This practice, called internationally as the “ever-greening” of patents, has stifled the development of quality and affordable generic versions of patented medicines.

2. Adopt the “early working” principle, allowing local generics companies to start preparing for regulatory approval of generic versions of patented drugs even before the expiration of their patents.

At present, the patent life of a drug is practically extended for 3-4 years as generics firms are able to start development only right after the patent expires.

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FLEXIBILITIES: The bill allows the government to use private patents when public health is at stake.

The government or authorized third parties may use an invention even without the agreement of the patent owner when public interest so requires; when a judicial or administrative body has determined that a patent owner’s exploitation of his patent or license is anti-competitive.

Such flexible use is to be determined by the President, with adequate compensation to the patent owner, and will be immediately executory. No court, except the Supreme Court, can issue a temporary restraining order or preliminary injunction to stop or delay it.

These options are allowed under the Agreement on Trade-Related Aspects of Intellectual Property or TRIPS Agreement, which the Philippines and other developing nations fought for in the World Trade Organization.

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LAST RESORT: Economists Felipe M. Medalla and Cielito F. Habito, former Socioeconomic Planning Secretaries, said more competition is the best approach, and that imposing price controls may be incompatible with competition-enhancing policies.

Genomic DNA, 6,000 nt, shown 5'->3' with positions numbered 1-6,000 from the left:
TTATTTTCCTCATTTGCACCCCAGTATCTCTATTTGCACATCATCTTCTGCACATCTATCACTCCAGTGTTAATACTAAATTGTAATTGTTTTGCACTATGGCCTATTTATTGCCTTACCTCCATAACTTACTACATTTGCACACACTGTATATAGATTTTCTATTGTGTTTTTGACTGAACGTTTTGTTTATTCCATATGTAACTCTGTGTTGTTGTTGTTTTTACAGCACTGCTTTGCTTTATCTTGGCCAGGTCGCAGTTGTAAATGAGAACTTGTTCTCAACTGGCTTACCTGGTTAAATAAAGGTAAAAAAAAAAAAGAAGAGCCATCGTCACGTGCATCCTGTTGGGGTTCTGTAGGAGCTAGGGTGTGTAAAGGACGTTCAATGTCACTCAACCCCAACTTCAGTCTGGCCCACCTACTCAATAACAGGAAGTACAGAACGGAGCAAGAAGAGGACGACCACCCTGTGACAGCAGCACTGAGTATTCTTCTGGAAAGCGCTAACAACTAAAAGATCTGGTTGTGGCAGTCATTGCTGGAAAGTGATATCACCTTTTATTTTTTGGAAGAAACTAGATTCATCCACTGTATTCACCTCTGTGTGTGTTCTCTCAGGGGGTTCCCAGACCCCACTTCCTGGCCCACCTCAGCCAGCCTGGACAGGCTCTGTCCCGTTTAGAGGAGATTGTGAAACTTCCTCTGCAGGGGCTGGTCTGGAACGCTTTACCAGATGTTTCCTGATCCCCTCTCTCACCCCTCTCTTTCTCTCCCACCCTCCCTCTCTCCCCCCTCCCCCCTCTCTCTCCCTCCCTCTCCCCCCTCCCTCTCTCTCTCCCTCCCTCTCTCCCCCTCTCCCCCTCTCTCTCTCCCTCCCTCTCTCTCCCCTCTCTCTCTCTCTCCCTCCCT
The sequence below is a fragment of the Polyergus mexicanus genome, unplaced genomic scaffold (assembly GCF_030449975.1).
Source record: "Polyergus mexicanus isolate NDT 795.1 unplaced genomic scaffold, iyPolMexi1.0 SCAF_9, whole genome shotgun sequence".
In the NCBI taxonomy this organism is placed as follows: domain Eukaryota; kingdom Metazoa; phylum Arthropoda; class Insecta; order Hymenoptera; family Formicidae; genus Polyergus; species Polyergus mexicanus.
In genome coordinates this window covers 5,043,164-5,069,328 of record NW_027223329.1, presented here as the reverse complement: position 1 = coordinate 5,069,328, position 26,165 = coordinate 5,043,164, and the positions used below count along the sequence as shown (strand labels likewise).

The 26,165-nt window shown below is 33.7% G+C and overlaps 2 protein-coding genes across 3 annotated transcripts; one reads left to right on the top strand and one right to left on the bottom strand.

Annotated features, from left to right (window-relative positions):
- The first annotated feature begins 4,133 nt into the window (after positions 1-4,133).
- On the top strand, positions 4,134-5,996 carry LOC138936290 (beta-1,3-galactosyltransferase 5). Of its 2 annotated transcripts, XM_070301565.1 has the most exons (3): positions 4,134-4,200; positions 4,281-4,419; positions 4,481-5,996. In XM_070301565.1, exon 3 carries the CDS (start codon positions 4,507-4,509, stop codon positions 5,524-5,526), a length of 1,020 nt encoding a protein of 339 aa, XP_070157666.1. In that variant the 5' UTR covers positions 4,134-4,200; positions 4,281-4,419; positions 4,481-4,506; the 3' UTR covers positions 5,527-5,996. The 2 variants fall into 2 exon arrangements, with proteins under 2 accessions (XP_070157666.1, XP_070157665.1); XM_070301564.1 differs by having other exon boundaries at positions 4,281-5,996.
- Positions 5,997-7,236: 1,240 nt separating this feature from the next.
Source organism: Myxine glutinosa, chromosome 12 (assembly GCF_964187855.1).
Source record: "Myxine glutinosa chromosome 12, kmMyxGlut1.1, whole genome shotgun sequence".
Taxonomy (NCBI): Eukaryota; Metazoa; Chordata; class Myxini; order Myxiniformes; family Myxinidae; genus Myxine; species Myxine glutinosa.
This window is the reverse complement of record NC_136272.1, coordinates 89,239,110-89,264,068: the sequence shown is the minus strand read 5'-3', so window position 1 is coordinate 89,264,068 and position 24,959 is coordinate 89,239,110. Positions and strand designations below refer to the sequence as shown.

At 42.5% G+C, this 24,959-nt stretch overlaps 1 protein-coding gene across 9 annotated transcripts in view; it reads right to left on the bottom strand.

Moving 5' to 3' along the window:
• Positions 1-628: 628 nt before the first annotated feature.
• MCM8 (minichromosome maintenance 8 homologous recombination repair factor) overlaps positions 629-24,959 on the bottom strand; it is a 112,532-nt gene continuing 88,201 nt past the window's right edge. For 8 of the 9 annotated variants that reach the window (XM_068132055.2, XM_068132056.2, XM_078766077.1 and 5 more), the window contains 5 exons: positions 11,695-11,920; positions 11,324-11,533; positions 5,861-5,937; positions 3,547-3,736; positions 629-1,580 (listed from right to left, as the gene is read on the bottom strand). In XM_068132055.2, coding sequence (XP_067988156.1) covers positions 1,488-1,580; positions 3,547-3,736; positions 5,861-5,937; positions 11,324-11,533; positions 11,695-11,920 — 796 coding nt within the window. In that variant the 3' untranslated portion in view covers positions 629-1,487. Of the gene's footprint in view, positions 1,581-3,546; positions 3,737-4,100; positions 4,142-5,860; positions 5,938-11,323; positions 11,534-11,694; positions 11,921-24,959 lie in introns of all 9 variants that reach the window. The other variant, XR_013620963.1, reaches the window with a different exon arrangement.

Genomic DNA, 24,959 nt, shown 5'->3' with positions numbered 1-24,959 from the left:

An alternative mechanism in the bill as a “last resort” allows the President to impose price ceilings on recommendation of the Secretaries of Health and Trade and Industry, under any of these conditions:

1. An impending or existing calamity, or the effects of a calamity that affects public health.

2. The threat, existence or effect of a public health emergency as recognized by the DOH or by an officially recognized non-government organization.

3. Prevalence of widespread acts of illegal price manipulation of any drug or medicine.

4. An impending or existing event, or its effect, that causes artificial and unreasonable increase in drug prices.

5. Whenever the price of any medicine has risen to unreasonable levels.

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ABROAD: Roxas said other countries where giant drug firms operate have used the same tools with success.

Canada, Argentina, Thailand, Malaysia, and Indonesia have adopted the “early working” doctrine allowing generic companies to experiment with a drug before its patent expires. This gives them lead-time to market as soon as the patent expires.

Other countries, including Japan, Israel, and Thailand, have adopted the “international exhaustion” principle. This permits importation of the same drugs, thereby moderating domestic prices through competition.

The Indian Patent Act protects generic firms from lawsuits arising from “newly-discovered uses” for previously patented products.

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(First published in the Philippine STAR of October 9, 2007)